[68]      Before dealing with the material in the sealed envelope, it is right to note various aspects of the general background against which I considered it appropriate to look at that material.  Mr Moore’s initial role was a limited one.  There was no reason to suppose that the defender disclosed material to him inconsistent with her stated lines of defence.  The letter of 6 December 2000 contained the confidential advice Mr Moore gave to the defender after considering all the material supplied to him by her.  It would have been reasonable to assume that any material prejudicial to her would have been commented on in such a letter.  She made open disclosure of that letter.  But, in any event it was not suggested that there was anything material in the letter which had not been properly disclosed to the pursuers either in the pleadings or in open court.   Indeed, in the present case, where the defender has expressed her outrage at the nature of the pursuers’ assertions, it would have been be reasonable to proceed on the basis of an assumption that the defender did not intend anything to be hidden and that all the material given to Mr Moore was intended, at the time it was given, to be used in open rebuttal of the pursuers’ action.  In short, it is not possible to identify by inference any type of material which the defender might have been expected to have provided in the expectation of it remaining confidential.  Lady Christ founded explicitly on the material in the sealed envelope.  She asked us to determine the matter by examining that material.  

[69]      In light of these various considerations I was satisfied that it was necessary for us to look at the material in the envelope.  I think it fair to say that there was a concern that this course of action might give rise to some further procedural difficulties.  In the event, the nature of the material was unambiguous and it is unnecessary to say much about the potential difficulties.  I had in mind that, if there had been any doubt, it might have been necessary to hear further submissions and this would have required some special steps to try to ensure that there was no inappropriate disclosure.  

[70]      The court opened the envelope to find a further sealed envelope with a detailed label saying that it contained a “Third Party Witness Statement and Precognition taken by George Moore”.  The label also repeated the assertions that this was “Privilege Relevant Confidential Communication” covered by “Legal Professional Privilege”.  We found a statement which on the face of it was indeed a statement taken by Mr Moore with a covering letter to the witness asking for any correction or change.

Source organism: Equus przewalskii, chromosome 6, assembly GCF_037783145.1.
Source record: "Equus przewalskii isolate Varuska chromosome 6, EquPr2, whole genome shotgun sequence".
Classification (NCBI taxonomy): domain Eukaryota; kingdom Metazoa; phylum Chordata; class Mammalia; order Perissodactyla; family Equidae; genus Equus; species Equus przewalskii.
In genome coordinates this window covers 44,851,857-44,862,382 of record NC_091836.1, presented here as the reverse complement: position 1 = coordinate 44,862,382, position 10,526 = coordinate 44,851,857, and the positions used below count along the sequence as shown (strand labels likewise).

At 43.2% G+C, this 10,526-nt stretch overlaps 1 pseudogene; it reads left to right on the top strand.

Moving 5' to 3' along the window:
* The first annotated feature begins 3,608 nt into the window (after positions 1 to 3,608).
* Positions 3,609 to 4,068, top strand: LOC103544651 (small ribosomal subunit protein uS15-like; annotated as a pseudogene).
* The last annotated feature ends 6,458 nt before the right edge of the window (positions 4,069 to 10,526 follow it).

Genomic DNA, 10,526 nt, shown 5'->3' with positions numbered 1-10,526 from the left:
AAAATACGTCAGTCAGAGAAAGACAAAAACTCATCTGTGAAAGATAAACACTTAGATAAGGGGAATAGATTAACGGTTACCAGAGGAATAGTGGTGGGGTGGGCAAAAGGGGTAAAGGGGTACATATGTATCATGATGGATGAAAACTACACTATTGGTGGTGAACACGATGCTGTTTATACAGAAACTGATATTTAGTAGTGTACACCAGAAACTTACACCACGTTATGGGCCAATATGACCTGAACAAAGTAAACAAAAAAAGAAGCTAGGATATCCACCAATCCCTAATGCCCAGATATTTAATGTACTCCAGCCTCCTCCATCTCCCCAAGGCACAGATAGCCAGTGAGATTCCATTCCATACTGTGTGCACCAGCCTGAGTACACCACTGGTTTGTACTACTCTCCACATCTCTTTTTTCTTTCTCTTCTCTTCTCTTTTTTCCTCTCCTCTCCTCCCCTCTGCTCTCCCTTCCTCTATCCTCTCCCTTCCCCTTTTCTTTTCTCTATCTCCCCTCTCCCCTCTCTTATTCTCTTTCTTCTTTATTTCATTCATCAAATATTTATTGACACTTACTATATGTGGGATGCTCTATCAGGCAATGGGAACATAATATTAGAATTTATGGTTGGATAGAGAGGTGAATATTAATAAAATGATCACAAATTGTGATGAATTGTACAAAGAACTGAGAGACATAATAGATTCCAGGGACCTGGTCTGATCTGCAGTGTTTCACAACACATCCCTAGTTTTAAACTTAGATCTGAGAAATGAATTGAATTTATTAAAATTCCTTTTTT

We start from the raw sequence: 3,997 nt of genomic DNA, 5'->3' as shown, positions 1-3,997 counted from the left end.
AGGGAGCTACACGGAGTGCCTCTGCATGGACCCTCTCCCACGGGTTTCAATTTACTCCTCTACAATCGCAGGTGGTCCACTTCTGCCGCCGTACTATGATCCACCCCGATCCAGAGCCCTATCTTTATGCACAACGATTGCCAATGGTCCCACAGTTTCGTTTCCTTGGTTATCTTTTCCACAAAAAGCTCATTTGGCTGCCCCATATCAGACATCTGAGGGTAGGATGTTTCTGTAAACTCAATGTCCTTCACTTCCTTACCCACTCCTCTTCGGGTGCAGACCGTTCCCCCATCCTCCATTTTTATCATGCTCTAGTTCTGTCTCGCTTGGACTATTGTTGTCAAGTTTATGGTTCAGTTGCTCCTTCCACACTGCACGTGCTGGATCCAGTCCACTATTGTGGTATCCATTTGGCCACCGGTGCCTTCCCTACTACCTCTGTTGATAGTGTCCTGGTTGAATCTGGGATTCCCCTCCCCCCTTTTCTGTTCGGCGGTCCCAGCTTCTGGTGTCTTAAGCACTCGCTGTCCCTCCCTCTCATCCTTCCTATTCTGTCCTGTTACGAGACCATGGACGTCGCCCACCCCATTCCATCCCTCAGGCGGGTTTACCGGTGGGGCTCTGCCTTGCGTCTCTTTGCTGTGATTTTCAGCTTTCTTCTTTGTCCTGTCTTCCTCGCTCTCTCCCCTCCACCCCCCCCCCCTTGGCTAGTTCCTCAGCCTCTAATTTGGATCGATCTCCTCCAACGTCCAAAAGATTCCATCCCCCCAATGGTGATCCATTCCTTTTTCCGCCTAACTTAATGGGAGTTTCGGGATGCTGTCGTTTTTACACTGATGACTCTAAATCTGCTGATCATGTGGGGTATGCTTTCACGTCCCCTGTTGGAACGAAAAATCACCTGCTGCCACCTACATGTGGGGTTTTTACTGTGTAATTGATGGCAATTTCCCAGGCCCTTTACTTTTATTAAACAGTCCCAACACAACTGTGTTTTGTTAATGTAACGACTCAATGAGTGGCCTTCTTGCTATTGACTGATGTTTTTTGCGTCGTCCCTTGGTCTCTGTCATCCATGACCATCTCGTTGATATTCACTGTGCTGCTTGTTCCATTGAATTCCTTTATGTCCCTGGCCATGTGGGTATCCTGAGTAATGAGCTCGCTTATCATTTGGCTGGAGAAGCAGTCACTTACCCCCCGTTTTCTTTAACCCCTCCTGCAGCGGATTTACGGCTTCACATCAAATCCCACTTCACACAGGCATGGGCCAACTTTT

[71]      It may be noted that the material was, on the face of it, derived by Mr Moore direct from the third party rather than given to him by his client, the defender.  There might well be cases where that distinction would require further analysis.  But, for present purposes, I have simply proceeded on the view that the identity of the third party and the terms of that party’s precognition are to be treated as confidential and subject to the same protection as information given direct to the solicitor by a client.  

[72]      However, I have had little difficulty in concluding that identification of a potential witness in this case involves no relevant breach of confidentiality.  The precognition was taken from Keith Anthony Whitehouse, described as the husband of the defender.  As his role was a key issue in relation to the main action he would have been an obvious witness.  The pursuers might have cited him as a witness.  They would have been entitled to try to take a statement from him themselves.

[73]      Having studied the terms of the precognition I am entirely satisfied that it adds nothing of significance to material already set out in the defences and productions.  It appears on all points to do little more than support the line of defence already set out in the pleadings.  It, of course, fleshes that out on matters of detail but none of that detail seems to me to be of any particular relevance.  The statement does not touch on quantification of the claim to indemnity under the policy.  I have found nothing of significance in it which could be regarded as going beyond the matters freely disclosed by the defender as part of the defence to the main action.  Certainly there is nothing in it which Mr Moore would have felt in any way constrained about disclosing to the pursuers had he been instructed to continue to act for the defender in the litigation. 

[74]      It may be added, for completeness and without expressing any view of the relevance of the point, that I am also satisfied that there is nothing in the precognition disclosure of which could possibly be regarded as adverse to the defender’s interests in the litigation.  Even if Mr Moore and BLM are still in possession of the original precognition, there is no reason to fear that anything in it could be used for the benefit of the pursuers.  It can also be said that there was no reason to think that Mr Moore had any involvement in matters relating to quantum and nothing in the precognition has any significant bearing on that issue.

[75]      I am now satisfied that there is no good reason why the firm of BLM should not act for the pursuers.  The defender’s opposed motion must be refused.  The action can proceed on that basis.  The defender’s various contentions as to the consequences of BLM being instructed will not need now to be considered further.  The case will need to be put out for hearing before the original bench.   That bench should be invited to consider whether any specific instruction should be given before the hearing.